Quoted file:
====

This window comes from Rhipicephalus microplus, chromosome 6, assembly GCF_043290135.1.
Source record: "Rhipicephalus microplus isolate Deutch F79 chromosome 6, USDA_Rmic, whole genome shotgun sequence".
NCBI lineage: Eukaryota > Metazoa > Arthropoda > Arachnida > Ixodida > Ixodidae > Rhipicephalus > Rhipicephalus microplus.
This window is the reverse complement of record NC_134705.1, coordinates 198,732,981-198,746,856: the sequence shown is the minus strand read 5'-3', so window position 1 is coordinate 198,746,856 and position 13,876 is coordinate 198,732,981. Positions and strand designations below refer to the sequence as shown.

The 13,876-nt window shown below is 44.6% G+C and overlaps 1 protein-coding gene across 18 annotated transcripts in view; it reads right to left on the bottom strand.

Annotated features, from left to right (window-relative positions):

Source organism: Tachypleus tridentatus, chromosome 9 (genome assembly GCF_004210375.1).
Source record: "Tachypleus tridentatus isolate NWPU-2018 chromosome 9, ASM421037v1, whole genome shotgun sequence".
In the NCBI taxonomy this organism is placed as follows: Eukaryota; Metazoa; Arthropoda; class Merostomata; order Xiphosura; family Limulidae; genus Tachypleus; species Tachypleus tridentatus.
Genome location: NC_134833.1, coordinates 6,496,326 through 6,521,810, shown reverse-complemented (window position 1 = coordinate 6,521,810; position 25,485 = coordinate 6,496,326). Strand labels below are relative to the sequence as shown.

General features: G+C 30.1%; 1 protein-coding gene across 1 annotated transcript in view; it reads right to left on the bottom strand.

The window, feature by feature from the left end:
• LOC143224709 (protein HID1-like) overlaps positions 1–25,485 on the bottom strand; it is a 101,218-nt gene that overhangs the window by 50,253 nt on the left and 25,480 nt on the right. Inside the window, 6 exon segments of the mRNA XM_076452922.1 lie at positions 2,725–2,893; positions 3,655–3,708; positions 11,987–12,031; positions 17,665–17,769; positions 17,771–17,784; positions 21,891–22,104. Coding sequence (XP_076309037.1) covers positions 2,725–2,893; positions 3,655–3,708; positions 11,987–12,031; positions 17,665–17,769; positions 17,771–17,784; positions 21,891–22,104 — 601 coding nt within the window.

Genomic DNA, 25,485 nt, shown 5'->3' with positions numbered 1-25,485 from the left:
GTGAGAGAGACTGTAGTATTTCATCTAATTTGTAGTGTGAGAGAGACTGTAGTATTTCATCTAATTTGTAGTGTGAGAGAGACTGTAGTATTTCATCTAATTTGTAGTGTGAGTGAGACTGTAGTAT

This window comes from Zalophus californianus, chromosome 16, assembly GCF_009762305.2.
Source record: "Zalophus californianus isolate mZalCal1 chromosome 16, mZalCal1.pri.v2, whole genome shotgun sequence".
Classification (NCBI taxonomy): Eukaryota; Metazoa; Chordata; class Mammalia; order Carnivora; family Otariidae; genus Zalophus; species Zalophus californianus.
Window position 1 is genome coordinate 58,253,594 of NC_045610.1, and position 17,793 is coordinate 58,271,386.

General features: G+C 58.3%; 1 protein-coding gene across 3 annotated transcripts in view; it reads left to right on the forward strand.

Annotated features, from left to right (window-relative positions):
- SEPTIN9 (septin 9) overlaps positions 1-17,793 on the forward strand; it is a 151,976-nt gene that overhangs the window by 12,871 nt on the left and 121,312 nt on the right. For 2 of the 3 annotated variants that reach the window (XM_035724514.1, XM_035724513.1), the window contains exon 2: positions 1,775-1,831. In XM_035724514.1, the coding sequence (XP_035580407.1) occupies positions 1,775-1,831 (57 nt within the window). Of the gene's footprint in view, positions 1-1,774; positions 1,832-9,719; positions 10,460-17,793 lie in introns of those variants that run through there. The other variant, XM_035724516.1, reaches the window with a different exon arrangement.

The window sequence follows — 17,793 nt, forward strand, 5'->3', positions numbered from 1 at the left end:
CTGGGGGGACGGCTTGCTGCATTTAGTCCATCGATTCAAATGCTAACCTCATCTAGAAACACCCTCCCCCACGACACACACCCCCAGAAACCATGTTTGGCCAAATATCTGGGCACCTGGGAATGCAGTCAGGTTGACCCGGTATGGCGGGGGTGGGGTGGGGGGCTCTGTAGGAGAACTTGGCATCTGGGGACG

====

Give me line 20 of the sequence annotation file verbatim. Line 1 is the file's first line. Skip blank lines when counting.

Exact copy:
General features: G+C 58.3%; 1 protein-coding gene across 3 annotated transcripts in view; it reads left to right on the forward strand.